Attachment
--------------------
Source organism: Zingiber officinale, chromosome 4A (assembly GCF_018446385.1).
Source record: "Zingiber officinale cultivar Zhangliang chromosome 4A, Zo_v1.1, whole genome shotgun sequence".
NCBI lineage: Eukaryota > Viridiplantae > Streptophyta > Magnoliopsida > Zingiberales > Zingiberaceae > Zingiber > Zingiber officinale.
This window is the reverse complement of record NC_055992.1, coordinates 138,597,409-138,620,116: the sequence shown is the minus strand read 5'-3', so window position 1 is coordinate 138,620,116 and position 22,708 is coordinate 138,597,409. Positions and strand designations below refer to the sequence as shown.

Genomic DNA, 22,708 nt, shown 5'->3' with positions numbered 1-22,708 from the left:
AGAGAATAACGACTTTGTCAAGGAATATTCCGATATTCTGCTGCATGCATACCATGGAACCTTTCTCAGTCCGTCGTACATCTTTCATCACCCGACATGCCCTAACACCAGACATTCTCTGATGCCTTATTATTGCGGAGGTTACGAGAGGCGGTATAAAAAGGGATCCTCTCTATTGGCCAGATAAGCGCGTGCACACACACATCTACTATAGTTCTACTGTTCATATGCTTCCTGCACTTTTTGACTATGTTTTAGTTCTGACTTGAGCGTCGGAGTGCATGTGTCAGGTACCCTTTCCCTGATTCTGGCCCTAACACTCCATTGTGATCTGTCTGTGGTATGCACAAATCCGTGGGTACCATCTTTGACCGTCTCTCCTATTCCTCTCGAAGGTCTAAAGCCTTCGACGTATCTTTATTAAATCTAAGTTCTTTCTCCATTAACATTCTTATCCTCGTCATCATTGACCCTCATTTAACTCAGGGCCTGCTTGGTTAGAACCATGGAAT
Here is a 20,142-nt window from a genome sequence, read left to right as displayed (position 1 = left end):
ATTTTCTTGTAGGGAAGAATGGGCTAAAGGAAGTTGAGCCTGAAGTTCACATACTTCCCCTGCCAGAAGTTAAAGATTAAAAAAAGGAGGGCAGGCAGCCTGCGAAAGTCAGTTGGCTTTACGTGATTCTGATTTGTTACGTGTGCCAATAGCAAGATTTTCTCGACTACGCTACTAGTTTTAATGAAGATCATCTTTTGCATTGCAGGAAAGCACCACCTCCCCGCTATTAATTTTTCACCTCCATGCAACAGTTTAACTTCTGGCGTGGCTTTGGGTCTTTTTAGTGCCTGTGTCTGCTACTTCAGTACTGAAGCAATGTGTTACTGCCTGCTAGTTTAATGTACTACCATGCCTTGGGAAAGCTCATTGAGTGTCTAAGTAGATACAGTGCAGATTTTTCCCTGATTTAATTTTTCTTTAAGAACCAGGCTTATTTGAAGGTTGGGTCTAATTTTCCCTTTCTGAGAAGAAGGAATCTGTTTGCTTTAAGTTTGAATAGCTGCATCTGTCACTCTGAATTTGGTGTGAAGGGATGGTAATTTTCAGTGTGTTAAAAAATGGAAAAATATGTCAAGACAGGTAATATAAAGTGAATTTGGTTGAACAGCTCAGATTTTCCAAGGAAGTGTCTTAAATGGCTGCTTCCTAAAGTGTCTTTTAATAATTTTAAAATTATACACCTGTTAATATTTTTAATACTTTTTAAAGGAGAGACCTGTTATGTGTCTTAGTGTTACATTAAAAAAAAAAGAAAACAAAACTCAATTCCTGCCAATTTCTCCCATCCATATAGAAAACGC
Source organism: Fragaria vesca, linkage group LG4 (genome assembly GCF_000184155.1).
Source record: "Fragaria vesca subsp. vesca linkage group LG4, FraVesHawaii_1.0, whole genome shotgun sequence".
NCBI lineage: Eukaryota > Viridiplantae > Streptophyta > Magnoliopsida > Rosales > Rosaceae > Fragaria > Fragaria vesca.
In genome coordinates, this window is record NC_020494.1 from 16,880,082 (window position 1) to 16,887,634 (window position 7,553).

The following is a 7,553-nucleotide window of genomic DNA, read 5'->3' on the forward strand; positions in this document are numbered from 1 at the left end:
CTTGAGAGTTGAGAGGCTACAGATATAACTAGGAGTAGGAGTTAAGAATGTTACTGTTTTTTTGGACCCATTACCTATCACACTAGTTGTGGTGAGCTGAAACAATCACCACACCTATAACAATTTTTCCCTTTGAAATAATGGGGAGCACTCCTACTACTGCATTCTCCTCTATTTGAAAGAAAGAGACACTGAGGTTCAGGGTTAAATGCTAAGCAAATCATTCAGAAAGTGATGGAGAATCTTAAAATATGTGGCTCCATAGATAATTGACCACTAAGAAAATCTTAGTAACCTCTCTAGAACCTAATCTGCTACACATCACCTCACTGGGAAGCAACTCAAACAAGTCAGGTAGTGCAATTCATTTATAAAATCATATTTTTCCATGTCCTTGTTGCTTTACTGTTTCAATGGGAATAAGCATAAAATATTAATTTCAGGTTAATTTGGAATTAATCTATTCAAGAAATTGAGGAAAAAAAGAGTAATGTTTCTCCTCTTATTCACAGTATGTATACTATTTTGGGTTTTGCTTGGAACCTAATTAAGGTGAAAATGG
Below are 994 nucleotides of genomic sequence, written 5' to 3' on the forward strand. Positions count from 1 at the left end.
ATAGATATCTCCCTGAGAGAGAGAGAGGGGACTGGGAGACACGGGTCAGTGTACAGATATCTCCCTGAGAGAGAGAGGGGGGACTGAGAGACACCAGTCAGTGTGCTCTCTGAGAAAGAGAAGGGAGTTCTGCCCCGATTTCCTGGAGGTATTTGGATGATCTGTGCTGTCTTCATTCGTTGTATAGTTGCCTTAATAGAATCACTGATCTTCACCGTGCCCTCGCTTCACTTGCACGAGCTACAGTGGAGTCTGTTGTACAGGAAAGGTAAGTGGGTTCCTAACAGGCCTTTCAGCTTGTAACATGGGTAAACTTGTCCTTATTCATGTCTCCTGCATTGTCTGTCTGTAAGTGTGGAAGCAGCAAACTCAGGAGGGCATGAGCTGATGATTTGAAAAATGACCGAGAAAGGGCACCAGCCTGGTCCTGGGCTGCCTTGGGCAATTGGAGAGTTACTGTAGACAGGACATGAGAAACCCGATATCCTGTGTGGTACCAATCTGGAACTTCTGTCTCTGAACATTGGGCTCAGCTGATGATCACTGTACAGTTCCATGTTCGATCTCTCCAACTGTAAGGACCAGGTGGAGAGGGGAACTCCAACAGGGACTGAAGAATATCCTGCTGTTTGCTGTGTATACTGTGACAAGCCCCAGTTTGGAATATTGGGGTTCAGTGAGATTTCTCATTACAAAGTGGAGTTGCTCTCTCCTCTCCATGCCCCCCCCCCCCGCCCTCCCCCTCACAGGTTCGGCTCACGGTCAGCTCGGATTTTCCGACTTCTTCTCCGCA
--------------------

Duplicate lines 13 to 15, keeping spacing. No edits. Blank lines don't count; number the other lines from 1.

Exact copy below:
The following is a 7,553-nucleotide window of genomic DNA, read 5'->3' on the forward strand; positions in this document are numbered from 1 at the left end:
CTTGAGAGTTGAGAGGCTACAGATATAACTAGGAGTAGGAGTTAAGAATGTTACTGTTTTTTTGGACCCATTACCTATCACACTAGTTGTGGTGAGCTGAAACAATCACCACACCTATAACAATTTTTCCCTTTGAAATAATGGGGAGCACTCCTACTACTGCATTCTCCTCTATTTGAAAGAAAGAGACACTGAGGTTCAGGGTTAAATGCTAAGCAAATCATTCAGAAAGTGATGGAGAATCTTAAAATATGTGGCTCCATAGATAATTGACCACTAAGAAAATCTTAGTAACCTCTCTAGAACCTAATCTGCTACACATCACCTCACTGGGAAGCAACTCAAACAAGTCAGGTAGTGCAATTCATTTATAAAATCATATTTTTCCATGTCCTTGTTGCTTTACTGTTTCAATGGGAATAAGCATAAAATATTAATTTCAGGTTAATTTGGAATTAATCTATTCAAGAAATTGAGGAAAAAAAGAGTAATGTTTCTCCTCTTATTCACAGTATGTATACTATTTTGGGTTTTGCTTGGAACCTAATTAAGGTGAAAATGG
Below are 994 nucleotides of genomic sequence, written 5' to 3' on the forward strand. Positions count from 1 at the left end.